Anti-energy tax imposed as part of Democrats’ ‘Inflation Reduction Act’

WASHINGTON, D.C. – Today, U.S. Senator Shelley Moore Capito (R-W.Va.), Ranking Member of the Environment and Public Works (EPW) Committee, sent a letter to Environmental Protection Agency (EPA) Administrator Michael Regan outlining significant legal and economic concerns with the agency’s proposed tax on natural gas producers that is being implemented as part of the Democrats’ so-called “Inflation Reduction Act” targeting American energy workers and employers.

“Together with other policies like the ‘pause’ on approvals of liquefied natural gas export facilities, the administration is sowing regulatory confusion across the natural gas sector. These burdensome and punitive policies will hamstring investments in natural gas, which is responsible for a significant portion of American greenhouse gas emissions reductions since the widespread development of improved natural gas production technology,” Ranking Member Capito wrote in part to Administrator Regan.

Read the full letter here and below:

Dear Administrator Regan,

More than one and a half years have passed since President Biden signed the Democrats’ reckless tax and spending spree into law. The Environmental Protection Agency (EPA) has moved forward with implementation of many spending programs in that law and even begun to outlay funding. Notably, the EPA has not finalized implementation regulations for the one taxation provision in the Committee on Environment and Public Works’ title of the Inflation Reduction Act even though, as of the beginning of this year, oil and gas operators are subject to certain financial liability – a new natural gas tax – established in the bill. The Biden administration has made the potential impacts of the natural gas tax even worse than originally envisioned because of the Agency’s disorderly implementation of the provision. Together with other policies like the “pause” on approvals of liquefied natural gas export facilities, the administration is sowing regulatory confusion across the natural gas sector. These burdensome and punitive policies will hamstring investments in natural gas, which is responsible for a significant portion of American greenhouse gas emissions reductions since the widespread development of improved natural gas production technology.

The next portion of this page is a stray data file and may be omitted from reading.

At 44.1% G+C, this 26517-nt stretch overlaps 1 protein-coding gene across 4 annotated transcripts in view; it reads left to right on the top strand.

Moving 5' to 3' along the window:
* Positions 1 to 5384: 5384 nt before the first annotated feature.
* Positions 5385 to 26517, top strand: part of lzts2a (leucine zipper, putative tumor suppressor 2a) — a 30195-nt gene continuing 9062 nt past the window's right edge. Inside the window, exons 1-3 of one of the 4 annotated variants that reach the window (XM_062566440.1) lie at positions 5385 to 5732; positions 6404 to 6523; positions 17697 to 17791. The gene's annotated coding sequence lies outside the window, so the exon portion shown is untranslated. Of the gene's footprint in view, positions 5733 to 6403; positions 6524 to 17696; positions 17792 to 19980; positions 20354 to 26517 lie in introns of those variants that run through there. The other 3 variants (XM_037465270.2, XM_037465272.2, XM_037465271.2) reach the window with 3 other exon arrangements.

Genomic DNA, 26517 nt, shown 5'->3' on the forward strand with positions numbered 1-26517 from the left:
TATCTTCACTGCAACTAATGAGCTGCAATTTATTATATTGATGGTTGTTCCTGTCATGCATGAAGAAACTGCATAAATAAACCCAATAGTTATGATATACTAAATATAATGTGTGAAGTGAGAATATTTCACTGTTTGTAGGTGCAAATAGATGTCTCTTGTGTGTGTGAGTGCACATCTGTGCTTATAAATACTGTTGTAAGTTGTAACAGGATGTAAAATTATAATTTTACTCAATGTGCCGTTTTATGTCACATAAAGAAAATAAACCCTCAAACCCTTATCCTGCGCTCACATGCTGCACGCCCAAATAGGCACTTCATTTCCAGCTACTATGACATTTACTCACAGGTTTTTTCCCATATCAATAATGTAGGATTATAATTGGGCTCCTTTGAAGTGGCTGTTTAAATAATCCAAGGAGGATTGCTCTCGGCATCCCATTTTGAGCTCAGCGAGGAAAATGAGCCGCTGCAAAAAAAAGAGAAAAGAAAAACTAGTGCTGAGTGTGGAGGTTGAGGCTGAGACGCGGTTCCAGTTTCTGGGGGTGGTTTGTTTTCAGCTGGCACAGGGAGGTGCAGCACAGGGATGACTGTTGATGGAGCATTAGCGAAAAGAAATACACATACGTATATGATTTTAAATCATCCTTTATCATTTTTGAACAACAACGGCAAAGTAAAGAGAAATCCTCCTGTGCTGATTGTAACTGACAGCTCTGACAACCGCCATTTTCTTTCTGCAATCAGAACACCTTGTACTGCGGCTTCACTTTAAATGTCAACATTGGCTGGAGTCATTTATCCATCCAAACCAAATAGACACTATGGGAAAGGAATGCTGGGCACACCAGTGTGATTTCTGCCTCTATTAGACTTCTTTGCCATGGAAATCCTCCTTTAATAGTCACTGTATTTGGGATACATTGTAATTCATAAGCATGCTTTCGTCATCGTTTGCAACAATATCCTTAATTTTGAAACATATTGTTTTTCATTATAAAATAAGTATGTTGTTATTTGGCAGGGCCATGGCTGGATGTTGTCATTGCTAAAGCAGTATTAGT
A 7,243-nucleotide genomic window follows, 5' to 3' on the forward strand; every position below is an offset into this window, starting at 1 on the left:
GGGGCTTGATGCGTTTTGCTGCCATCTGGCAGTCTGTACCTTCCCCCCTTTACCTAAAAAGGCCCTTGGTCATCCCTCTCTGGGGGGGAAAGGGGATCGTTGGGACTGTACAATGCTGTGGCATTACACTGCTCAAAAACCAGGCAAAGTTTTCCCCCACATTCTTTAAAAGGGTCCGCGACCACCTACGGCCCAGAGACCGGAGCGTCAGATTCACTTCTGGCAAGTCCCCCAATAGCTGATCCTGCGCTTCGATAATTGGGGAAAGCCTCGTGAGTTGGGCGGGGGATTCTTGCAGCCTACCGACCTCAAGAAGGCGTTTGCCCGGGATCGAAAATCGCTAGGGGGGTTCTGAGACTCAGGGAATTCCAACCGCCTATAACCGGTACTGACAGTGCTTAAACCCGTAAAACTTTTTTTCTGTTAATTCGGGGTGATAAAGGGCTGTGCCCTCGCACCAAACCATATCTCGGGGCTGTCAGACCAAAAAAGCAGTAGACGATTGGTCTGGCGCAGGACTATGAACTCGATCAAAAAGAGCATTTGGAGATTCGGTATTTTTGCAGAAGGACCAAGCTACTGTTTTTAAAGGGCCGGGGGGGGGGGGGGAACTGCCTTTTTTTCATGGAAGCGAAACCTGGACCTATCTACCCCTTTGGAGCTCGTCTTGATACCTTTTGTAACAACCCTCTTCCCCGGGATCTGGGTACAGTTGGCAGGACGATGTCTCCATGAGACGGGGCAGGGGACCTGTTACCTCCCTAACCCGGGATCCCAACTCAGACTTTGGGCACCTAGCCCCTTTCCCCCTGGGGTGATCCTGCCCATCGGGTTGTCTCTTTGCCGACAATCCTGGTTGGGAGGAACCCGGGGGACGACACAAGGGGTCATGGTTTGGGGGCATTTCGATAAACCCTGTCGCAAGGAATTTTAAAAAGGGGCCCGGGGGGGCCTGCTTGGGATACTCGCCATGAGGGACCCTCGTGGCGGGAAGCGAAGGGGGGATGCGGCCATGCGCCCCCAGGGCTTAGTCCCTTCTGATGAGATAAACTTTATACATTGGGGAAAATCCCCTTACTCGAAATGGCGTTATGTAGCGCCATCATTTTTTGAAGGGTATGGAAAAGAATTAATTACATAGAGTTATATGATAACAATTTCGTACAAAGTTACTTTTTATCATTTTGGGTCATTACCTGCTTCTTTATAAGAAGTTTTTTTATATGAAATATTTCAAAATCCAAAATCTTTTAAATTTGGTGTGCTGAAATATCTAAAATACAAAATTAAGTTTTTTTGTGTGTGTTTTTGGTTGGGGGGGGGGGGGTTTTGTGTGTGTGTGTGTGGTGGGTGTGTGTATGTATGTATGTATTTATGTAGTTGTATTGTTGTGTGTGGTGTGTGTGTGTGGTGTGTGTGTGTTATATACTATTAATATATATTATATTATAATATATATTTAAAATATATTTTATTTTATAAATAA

Because of the EPA’s implementation delay, oil and gas operators have expressed legitimate frustration that they are in the unenviable position of trying to guess financial liability for 2024 – the first covered year of the tax – with an unknown time for completion of the implementation rulemaking under the most recent Unified Regulatory Agenda. I have consistently opposed the imposition of the tax on policy grounds, warning of the folly of imposing a new tax on energy at a time of high energy costs worsened by inflation. I now also write in strong opposition to the way in which the EPA has chosen to implement the natural gas tax in its recent proposal.

The EPA’s proposed natural gas tax regulations make several unreasonable determinations that must be addressed. First, the EPA’s revised emission factors within its subpart W proposal, that the Agency proposes to rely on for the reporting requirements for its natural gas tax makes broad assumptions about oil and gas operations and technologies that will lead to inaccurate reporting for many owners and operators, as I have raised in previous comments on the subpart W proposal. Section 7436(h) requires the EPA to ensure that calculation of the natural gas tax is “based on empirical data” and “accurately reflect the total methane emissions and waste emissions from applicable facilities, and allow owners and operators of applicable facilities to submit empirical emissions data.” However, the Agency’s currently proposed subpart W revisions do not provide a pathway to allow facilities to use their own empirical data if they choose to measure their methane emissions with advanced monitoring technologies and other methods. The EPA must provide this as an option as required by the statute.